Winnipeg Free Press - PRINT EDITION

Anguish, tears, shattered lives

Families of three crash victims confront drunk driver in court

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The tears began flowing early. And they did not stop while three very private families offered a public glimpse of the devastating pain they've been forced to endure.

It was Clarke Harding's fault. He's the drunk driver responsible for the tidal wave of emotion in a Winnipeg courtroom Tuesday.

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There were loved ones of Paul Kler, the 64-year-old grandfather who had kissed his wife goodbye, headed out the door for work -- never to return home.

And there were the grieving relatives of Ellory Kirkwood, 20, and Michelle Hastings, 21, two carefree women who got into a car with a friend who was supposed to get them home safely, but killed them instead.

So much loss. So much anguish. And it was so senseless.

"I still wish every day I could trade places with them," said Harding, 32, as he briefly addressed the families of his victims in court.

He was the only survivor of the January 2012 head-on crash in Sanford, southwest of Winnipeg.

"I don't feel lucky that I lived," said Harding, who has been undergoing therapy for survivor guilt.

'I wish I could take it all back. I know I don't deserve your forgiveness. I just want you to know that I'm sorry' -- Clarke Harding in court Tuesday

"I wish I could take it all back. I know I don't deserve your forgiveness. I just want you to know that I'm sorry."

Harding pleaded guilty to three counts of impaired driving causing death.

He had a blood-alcohol reading between .095 and .114. The legal limit for driving is .08.

The Crown urged the judge to impose a six-year prison sentence to send a strong message to drivers, especially since impaired driving remains a major killer in Manitoba.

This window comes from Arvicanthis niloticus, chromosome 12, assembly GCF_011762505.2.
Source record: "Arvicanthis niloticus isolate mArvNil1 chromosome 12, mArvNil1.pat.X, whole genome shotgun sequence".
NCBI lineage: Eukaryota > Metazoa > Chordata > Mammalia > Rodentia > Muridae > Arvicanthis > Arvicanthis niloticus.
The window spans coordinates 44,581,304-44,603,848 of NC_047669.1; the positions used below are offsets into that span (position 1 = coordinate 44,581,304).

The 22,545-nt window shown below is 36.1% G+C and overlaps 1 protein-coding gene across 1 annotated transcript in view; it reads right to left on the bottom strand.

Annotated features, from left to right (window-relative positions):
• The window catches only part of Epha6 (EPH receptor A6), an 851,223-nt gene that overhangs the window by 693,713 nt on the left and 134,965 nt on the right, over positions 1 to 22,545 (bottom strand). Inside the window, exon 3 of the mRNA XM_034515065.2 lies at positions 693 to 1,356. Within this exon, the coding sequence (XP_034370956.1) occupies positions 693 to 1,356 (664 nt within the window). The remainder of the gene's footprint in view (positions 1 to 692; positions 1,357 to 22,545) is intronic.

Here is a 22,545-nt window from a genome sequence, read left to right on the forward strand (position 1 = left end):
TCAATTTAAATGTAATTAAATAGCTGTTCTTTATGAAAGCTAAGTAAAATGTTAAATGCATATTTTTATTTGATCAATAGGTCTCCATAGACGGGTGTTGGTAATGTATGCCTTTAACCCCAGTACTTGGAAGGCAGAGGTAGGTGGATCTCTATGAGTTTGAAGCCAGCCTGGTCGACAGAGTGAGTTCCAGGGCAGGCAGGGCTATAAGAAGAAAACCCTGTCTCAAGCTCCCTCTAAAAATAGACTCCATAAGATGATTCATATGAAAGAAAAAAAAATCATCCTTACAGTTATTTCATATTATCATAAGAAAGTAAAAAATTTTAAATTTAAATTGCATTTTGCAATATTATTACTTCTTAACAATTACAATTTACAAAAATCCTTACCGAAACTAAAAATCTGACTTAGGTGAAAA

"No doubt Mr. Harding feels terrible, is genuinely remorseful, but the point is, other people need to be deterred from making that similar decision," said Crown attorney Chris Vanderhooft.

Defence lawyer Sarah Inness asked for a three-year penalty for Harding, saying the otherwise law-abiding citizen made a tragic error in judgment that will haunt him for life.

"He is not an intentional killer. He thought he would be OK (to drive)," said Inness. "He's a loving, kind, caring person."

Provincial court Judge Tracey Lord reserved her decision until Nov. 4.

Harding was driving a Chrysler Sebring when he crossed into the oncoming lane of traffic and struck a Nissan pickup truck being driven by Kler on Highway 3.

Kler was killed instantly.

"Our world was shattered that day," Kler's widow, Darlene Martens, told court in her victim impact statement. "Our loss has been incredibly difficult and I would not want to wish it on anyone."

She described being haunted by images of what her husband's final moments were like.

"I will never forget that terrible morning. I relive it daily along with: What were my husband's last thoughts?

"And what he must have felt seeing your car heading straight for him?" she said.

The two women, passengers in Harding's car, died in hospital.

Kirkwood, Hastings and Harding were friends. They'd spent the evening out at a bar.

Harding was the designated driver. Although he drank some alcohol, Harding believed it wouldn't affect him.

"My heart aches. My soul aches. My whole being aches," Kirkwood's mother, Vivien Watson, told court. "I miss her every second of every hour, of every day."

Melville Kirkwood said his dream of one day walking his daughter down the aisle at her wedding has been crushed.

"We now can only imagine and her future dreams of travel and her own family and children," he wrote.

"We do get some fleeting comfort knowing a donation of her organs live on through a heart-wrenching choice to donate them in our darkest hours."

Kler's granddaughter, Abby Martens, told court Tuesday she can't help but wonder how life would be different if "he had just left home one minute later."

"Would he still be here?" she asked. "His life was never supposed to end the way it did, or when it did."

Kler's daughter, Julie Martens, urged Harding to ensure his deadly mistake becomes a teaching tool.

"Take ownership of what has happened and create a positive. Own what you've done and tell people your story, teach people by your mistake," she said. "Teach our young about the devastation a bad, irresponsible choice can cause."

www.mikeoncrime.com

Republished from the Winnipeg Free Press print edition September 18, 2013 A3

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